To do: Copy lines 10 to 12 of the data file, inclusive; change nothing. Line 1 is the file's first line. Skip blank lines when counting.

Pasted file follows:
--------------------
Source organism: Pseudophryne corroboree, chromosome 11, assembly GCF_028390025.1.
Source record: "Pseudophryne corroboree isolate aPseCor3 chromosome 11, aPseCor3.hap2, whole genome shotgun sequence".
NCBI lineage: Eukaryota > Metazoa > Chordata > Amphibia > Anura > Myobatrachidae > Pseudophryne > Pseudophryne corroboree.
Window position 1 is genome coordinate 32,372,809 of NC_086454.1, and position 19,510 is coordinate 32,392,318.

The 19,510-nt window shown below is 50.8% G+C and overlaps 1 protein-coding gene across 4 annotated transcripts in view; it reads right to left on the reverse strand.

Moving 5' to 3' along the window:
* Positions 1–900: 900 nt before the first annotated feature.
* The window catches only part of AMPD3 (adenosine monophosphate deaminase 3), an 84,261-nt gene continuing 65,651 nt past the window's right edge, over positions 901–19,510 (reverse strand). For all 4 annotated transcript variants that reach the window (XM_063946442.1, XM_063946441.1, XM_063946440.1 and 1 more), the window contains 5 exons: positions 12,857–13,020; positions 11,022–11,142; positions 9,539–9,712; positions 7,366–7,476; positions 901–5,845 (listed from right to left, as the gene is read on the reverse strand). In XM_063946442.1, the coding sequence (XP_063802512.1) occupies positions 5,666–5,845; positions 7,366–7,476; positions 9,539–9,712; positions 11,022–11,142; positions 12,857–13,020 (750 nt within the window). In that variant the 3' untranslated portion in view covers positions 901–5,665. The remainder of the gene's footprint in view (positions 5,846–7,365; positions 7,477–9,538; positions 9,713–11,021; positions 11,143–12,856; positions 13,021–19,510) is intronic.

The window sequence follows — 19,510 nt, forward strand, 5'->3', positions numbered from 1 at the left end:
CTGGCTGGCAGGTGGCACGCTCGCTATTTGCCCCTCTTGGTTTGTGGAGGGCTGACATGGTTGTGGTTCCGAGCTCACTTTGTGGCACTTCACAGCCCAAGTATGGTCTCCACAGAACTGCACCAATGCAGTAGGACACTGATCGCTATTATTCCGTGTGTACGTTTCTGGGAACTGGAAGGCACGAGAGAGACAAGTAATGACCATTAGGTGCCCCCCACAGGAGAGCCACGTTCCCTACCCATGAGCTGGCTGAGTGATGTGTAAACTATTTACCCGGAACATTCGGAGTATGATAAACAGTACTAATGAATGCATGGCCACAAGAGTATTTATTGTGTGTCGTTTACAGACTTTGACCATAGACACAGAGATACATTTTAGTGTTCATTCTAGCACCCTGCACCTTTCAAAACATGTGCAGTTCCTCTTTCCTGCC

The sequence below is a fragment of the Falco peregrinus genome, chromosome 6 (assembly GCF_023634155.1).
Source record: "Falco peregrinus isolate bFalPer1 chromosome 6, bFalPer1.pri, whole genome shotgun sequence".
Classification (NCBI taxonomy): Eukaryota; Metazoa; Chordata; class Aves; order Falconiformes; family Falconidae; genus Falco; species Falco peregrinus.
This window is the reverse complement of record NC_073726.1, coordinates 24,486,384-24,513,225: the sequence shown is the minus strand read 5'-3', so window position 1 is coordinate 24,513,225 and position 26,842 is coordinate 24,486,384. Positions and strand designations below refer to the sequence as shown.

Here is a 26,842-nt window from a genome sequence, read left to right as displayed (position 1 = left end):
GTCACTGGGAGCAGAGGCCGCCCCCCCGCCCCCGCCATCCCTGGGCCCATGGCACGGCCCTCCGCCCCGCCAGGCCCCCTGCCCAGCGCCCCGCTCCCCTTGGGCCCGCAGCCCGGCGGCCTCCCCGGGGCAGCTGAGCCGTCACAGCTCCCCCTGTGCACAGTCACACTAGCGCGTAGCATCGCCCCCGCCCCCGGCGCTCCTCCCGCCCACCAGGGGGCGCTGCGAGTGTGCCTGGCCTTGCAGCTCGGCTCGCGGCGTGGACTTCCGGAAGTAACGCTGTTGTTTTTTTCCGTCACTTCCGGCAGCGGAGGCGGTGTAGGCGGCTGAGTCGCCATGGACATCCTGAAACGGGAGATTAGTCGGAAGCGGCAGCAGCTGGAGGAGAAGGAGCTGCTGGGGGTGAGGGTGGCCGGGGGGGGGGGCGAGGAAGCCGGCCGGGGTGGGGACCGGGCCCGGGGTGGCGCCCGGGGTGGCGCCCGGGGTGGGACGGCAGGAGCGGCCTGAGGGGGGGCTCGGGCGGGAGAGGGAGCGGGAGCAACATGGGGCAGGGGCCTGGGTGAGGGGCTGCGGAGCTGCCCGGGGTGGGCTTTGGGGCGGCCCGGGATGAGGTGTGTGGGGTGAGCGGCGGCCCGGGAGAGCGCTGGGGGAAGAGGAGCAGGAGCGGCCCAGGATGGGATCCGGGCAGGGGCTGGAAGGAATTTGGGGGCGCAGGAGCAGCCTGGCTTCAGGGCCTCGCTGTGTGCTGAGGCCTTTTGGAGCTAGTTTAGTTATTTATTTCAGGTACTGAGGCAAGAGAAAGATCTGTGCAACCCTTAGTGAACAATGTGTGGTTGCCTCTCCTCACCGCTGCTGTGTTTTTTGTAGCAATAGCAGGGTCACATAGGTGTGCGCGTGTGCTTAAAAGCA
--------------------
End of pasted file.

CTGGCTGGCAGGTGGCACGCTCGCTATTTGCCCCTCTTGGTTTGTGGAGGGCTGACATGGTTGTGGTTCCGAGCTCACTTTGTGGCACTTCACAGCCCAAGTATGGTCTCCACAGAACTGCACCAATGCAGTAGGACACTGATCGCTATTATTCCGTGTGTACGTTTCTGGGAACTGGAAGGCACGAGAGAGACAAGTAATGACCATTAGGTGCCCCCCACAGGAGAGCCACGTTCCCTACCCATGAGCTGGCTGAGTGATGTGTAAACTATTTACCCGGAACATTCGGAGTATGATAAACAGTACTAATGAATGCATGGCCACAAGAGTATTTATTGTGTGTCGTTTACAGACTTTGACCATAGACACAGAGATACATTTTAGTGTTCATTCTAGCACCCTGCACCTTTCAAAACATGTGCAGTTCCTCTTTCCTGCC

The sequence below is a fragment of the Falco peregrinus genome, chromosome 6 (assembly GCF_023634155.1).
Source record: "Falco peregrinus isolate bFalPer1 chromosome 6, bFalPer1.pri, whole genome shotgun sequence".